+static inline long prep_zero_mask(unsigned long val, unsigned long rhs, const struct word_at_a_time *c)
+{
+ unsigned long mask = (val & c->low_bits) + c->low_bits;
+ return ~(mask | rhs);
+}
+
+#define create_zero_mask(mask) (mask)
+
+static inline long find_zero(unsigned long mask)
+{
+ long byte = 0;
+#ifdef CONFIG_64BIT
+ if (mask >> 32)
+ mask >>= 32;
+ else
+ byte = 4;
+#endif
+ if (mask >> 16)
+ mask >>= 16;
+ else
+ byte += 2;
+ return (mask >> 8) ? byte : byte + 1;
+}
+
+static inline bool has_zero(unsigned long val, unsigned long *data, const struct word_at_a_time *c)
+{
+ unsigned long rhs = val | c->low_bits;
+ *data = rhs;
+ return (val + c->high_bits) & ~rhs;
+}
+
+#endif /* _ASM_WORD_AT_A_TIME_H */
View
113 lib/strncpy_from_user.c
@@ -0,0 +1,113 @@
+#include <linux/module.h>
+#include <linux/uaccess.h>
+#include <linux/kernel.h>
+#include <linux/errno.h>
+
+#include <asm/byteorder.h>
+#include <asm/word-at-a-time.h>
+
+#ifdef CONFIG_HAVE_EFFICIENT_UNALIGNED_ACCESS
+#define IS_UNALIGNED(src, dst) 0
+#else
+#define IS_UNALIGNED(src, dst) \
+ (((long) dst | (long) src) & (sizeof(long) - 1))
+#endif
+
+/*
+ * Do a strncpy, return length of string without final '\0'.
+ * 'count' is the user-supplied count (return 'count' if we
+ * hit it), 'max' is the address space maximum (and we return
+ * -EFAULT if we hit it).
+ */
+static inline long do_strncpy_from_user(char *dst, const char __user *src, long count, unsigned long max)
+{
+ const struct word_at_a_time constants = WORD_AT_A_TIME_CONSTANTS;
+ long res = 0;
+
+ /*
+ * Truncate 'max' to the user-specified limit, so that
+ * we only have one limit we need to check in the loop
+ */
+ if (max > count)
+ max = count;
+
+ if (IS_UNALIGNED(src, dst))
+ goto byte_at_a_time;
+
+ while (max >= sizeof(unsigned long)) {
+ unsigned long c, data;
+
+ /* Fall back to byte-at-a-time if we get a page fault */
+ if (unlikely(__get_user(c,(unsigned long __user *)(src+res))))
+ break;
+ *(unsigned long *)(dst+res) = c;
+ if (has_zero(c, &data, &constants)) {
+ data = prep_zero_mask(c, data, &constants);
+ data = create_zero_mask(data);
+ return res + find_zero(data);
+ }
+ res += sizeof(unsigned long);
+ max -= sizeof(unsigned long);
+ }
+
+byte_at_a_time:
+ while (max) {
+ char c;
+
+ if (unlikely(__get_user(c,src+res)))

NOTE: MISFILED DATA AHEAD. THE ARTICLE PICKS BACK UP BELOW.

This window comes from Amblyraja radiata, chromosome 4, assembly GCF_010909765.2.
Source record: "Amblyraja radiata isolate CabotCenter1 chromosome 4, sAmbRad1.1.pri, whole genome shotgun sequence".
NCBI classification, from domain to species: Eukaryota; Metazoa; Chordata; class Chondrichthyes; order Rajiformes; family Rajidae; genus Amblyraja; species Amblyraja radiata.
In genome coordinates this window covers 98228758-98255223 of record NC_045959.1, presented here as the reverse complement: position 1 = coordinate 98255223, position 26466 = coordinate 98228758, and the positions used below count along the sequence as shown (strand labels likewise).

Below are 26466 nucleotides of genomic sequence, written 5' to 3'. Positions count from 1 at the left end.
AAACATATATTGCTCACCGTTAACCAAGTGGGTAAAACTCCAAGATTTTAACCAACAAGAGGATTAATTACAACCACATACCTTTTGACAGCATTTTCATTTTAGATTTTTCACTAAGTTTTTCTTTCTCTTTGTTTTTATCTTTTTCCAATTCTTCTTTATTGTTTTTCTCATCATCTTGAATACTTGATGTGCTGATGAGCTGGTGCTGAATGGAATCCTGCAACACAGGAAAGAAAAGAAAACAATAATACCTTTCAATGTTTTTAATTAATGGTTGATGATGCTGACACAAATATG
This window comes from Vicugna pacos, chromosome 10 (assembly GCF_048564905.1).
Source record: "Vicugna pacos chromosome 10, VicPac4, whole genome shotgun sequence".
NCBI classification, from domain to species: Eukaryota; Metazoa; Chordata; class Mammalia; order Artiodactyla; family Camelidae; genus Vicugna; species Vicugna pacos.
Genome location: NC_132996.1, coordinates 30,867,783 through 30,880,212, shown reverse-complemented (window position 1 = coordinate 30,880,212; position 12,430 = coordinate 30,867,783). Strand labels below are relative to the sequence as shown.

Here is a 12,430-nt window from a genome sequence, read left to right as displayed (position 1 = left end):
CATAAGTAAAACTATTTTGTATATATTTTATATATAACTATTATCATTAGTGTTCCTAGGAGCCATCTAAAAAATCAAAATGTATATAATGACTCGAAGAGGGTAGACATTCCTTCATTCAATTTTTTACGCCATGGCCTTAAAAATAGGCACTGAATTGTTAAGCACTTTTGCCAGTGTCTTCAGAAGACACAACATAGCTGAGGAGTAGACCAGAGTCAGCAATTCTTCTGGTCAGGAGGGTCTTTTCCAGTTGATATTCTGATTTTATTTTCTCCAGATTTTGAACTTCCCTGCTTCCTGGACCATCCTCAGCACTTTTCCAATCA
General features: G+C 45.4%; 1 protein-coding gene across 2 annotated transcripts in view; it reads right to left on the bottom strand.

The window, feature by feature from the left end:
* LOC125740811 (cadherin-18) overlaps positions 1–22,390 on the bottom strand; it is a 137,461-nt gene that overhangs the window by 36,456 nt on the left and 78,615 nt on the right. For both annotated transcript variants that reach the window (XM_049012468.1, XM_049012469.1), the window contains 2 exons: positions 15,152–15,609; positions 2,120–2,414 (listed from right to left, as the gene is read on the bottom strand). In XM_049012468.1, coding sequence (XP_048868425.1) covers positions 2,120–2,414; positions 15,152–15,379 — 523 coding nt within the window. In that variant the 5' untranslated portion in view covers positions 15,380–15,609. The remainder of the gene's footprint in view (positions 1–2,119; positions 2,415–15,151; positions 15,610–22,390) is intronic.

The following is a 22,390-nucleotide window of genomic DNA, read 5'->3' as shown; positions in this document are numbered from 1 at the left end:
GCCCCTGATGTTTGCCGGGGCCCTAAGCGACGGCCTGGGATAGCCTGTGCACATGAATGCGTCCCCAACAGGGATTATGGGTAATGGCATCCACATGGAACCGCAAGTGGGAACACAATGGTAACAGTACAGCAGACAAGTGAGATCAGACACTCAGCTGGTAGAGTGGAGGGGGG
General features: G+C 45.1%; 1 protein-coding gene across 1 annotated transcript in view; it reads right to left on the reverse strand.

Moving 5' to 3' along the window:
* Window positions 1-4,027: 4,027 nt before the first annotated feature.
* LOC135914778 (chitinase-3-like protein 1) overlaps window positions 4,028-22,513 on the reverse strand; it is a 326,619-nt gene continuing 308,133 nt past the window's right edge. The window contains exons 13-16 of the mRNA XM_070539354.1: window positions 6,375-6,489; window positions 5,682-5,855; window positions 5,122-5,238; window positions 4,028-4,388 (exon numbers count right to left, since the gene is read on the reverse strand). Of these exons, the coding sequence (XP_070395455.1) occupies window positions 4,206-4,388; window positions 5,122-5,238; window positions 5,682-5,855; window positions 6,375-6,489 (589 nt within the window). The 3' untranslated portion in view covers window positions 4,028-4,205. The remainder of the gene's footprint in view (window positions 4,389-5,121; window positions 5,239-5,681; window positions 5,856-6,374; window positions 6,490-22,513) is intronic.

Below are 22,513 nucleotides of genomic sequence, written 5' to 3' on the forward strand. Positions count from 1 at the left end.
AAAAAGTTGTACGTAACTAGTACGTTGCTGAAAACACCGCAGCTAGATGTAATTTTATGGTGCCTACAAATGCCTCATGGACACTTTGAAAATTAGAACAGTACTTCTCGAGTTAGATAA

+ return -EFAULT;
+ dst[res] = c;
+ if (!c)
+ return res;
+ res++;
+ max--;
+ }
+
+ /*
+ * Uhhuh. We hit 'max'. But was that the user-specified maximum
+ * too? If so, that's ok - we got as much as the user asked for.
+ */
+ if (res >= count)
+ return res;
+
+ /*
+ * Nope: we hit the address space limit, and we still had more
+ * characters the caller would have wanted. That's an EFAULT.
+ */
+ return -EFAULT;
+}
+
+/**
+ * strncpy_from_user: - Copy a NUL terminated string from userspace.
+ * @dst: Destination address, in kernel space. This buffer must be at
+ * least @count bytes long.
+ * @src: Source address, in user space.
+ * @count: Maximum number of bytes to copy, including the trailing NUL.
+ *
+ * Copies a NUL-terminated string from userspace to kernel space.
+ *
+ * On success, returns the length of the string (not including the trailing
+ * NUL).
+ *
+ * If access to userspace fails, returns -EFAULT (some data may have been
+ * copied).
+ *
+ * If @count is smaller than the length of the string, copies @count bytes
+ * and returns @count.
+ */
+long strncpy_from_user(char *dst, const char __user *src, long count)
+{
+ unsigned long max_addr, src_addr;
+
+ if (unlikely(count <= 0))
+ return 0;
+
+ max_addr = user_addr_max();
+ src_addr = (unsigned long)src;
+ if (likely(src_addr < max_addr)) {
+ unsigned long max = max_addr - src_addr;
+ return do_strncpy_from_user(dst, src, count, max);
+ }
+ return -EFAULT;
+}
+EXPORT_SYMBOL(strncpy_from_user);